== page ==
It’ll be fascinating to see if Mills can succeed in his new role. It’s hard to ask him to be what Jenkins was but can he at least be competent? Mills is playing on a one-year, $4 million contract in 2020. This year marks his audition for a long-term deal.
The Eagles re-signed this Philly native to a one-year, $1.4 million contract in free agency. Some have suggested he could beat out Mills to be a full-time starter but I don’t think that’ll be the case. Parks seems bound to play the No. 3 safety role instead. The 25-year-old figures to be an upgrade on previous over-the-hill options at that spot such as Andrew Sendejo and Corey Graham. Parks could be a nice defensive role player for his hometown Eagles. He should get ample playing time in subpackages should he establish himself well in camp.
Wallace is easily one of the top two rookies that Eagles fans are more excited about. The Clemson alumnus already has the makings of being a fan favorite. It’s possible that Wallace could make an instant impact. He could push for the No. 3 safety job, though not having a real offseason works against him as he transitions to the NFL. Even if he doesn’t contribute much as a rookie, Wallace could eventually prove himself as Jenkins’ long-term replacement. He fits that mold in terms of his on-field skill set and his leadership experience. It’ll be fun to watch where Wallace lines up in camp.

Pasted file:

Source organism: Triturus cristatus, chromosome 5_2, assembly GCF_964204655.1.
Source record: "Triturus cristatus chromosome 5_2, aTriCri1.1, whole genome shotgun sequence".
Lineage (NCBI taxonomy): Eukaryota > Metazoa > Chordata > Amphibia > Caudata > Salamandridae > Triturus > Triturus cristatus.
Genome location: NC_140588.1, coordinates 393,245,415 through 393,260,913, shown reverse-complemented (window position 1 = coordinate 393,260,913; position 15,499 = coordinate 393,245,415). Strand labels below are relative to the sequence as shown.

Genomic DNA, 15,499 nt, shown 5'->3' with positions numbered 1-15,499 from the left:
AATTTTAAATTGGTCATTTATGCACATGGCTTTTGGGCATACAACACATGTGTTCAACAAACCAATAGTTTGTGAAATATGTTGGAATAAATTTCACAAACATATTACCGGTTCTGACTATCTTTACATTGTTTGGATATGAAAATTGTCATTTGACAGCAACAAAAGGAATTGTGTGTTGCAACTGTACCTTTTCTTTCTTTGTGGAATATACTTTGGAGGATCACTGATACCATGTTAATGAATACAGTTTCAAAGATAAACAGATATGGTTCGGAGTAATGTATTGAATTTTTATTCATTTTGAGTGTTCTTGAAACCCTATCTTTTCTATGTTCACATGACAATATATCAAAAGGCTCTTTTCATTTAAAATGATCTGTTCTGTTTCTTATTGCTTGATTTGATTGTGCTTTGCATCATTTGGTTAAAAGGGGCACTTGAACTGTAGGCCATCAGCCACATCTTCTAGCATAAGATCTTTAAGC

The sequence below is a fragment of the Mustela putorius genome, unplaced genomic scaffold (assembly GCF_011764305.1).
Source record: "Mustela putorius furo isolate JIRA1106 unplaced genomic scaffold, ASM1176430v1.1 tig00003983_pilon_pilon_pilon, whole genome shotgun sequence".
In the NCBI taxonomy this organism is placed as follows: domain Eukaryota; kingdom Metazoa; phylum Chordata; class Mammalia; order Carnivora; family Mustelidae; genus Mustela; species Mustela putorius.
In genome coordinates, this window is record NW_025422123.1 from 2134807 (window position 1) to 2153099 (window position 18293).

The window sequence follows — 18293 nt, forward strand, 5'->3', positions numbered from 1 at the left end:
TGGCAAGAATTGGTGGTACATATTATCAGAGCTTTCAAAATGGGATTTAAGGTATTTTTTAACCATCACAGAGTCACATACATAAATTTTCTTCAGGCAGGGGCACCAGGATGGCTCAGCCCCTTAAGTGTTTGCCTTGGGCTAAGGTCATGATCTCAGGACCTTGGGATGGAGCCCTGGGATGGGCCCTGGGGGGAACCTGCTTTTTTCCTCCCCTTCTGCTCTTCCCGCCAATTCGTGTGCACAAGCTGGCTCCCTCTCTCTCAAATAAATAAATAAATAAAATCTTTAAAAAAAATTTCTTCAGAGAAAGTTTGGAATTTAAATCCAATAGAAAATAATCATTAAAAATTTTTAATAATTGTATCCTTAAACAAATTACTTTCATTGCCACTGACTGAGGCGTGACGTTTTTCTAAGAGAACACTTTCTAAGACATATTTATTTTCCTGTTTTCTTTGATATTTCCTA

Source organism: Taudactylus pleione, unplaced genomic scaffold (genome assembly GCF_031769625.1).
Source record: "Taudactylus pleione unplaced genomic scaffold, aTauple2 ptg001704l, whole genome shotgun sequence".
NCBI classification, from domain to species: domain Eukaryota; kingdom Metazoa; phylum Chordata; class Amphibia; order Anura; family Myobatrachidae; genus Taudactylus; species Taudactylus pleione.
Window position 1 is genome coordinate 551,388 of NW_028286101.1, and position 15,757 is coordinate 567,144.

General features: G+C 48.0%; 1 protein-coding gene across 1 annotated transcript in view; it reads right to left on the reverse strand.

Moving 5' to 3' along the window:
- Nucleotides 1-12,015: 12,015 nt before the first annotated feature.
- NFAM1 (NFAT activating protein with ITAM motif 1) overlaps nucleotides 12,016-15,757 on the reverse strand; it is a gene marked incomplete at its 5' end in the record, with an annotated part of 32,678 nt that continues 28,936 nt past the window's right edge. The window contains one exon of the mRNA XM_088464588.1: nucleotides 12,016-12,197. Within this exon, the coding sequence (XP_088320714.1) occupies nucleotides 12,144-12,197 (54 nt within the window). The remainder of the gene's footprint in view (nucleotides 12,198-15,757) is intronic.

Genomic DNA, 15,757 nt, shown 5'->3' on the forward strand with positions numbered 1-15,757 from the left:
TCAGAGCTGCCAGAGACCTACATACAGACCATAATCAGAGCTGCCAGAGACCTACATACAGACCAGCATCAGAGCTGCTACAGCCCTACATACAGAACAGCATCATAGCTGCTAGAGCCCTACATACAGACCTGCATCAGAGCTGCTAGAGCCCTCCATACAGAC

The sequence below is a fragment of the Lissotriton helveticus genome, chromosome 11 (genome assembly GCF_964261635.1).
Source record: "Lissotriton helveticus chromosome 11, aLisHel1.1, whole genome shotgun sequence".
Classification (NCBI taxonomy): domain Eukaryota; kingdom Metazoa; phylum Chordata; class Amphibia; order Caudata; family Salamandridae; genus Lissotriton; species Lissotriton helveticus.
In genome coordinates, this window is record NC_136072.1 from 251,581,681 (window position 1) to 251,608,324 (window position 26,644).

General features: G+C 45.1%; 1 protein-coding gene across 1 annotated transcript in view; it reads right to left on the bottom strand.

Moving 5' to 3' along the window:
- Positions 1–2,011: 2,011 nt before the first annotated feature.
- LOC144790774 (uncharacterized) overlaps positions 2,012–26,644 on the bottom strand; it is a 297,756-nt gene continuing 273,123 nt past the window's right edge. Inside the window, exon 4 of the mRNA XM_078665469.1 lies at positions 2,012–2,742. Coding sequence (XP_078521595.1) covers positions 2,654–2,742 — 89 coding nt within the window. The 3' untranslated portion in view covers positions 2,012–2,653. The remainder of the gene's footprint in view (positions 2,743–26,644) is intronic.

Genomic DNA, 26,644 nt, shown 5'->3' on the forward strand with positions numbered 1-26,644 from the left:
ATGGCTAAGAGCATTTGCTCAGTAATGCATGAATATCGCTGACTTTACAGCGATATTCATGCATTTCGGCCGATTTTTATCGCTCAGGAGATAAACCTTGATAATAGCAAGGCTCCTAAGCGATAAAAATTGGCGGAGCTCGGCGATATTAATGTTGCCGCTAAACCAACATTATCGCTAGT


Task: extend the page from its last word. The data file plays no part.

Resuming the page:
Epps, 24, could push for a fifth safety spot should he stand out on special teams.
Ford was really bad on special teams last year. Maybe a full offseason with the Eagles would’ve helped him ... but he won’t have that now. The odds are stacked against him.
The Eagles had a draftable grade on Arnold and they paid him the fourth highest guarantee out of their 13 undrafted rookie free agent signings. Howie Roseman also brought up Arnold — unprompted — in several post-NFL Draft interviews. Methink the team like the Baylor product’s potential. Arnold has experience at both corner and safety so it’s not perfectly clear where he’ll start out. Safety seems more logical with Mills and Parks only signed through this year.
Riley also has experience at corner but I’m grouping him in with the safeties for now. The undrafted rookie free agent signing likely tops out as a practice squad candidate.
HOW WILL IT PLAY OUT?
McLeod will be the starting free safety. Mills will fill Jenkins’ role as a box safety/quasi-linebacker who lines up in multiple spots. Parks and Wallace will view for the No. 3 safety role.
The Eagles made an effort to roster a number of defensive backs that they consider to be “positionless” players. We could see these safeties used in a number of different ways as they try to replace Jenkins. They have some intriguing pieces but it won’t be easy.
WHO COULD BE A SURPRISE CUT?
No surprise cuts in store here. McLeod, Mills, Parks, and Wallace are all locks to make the team.
We’ll see if someone can step up for a fifth spot. The Eagles might not want to risk exposing Arnold to waivers.
On a scale of 1-5, what’s your confidence level in the Eagles’ safety position? (5 being the most.)
This poll is closed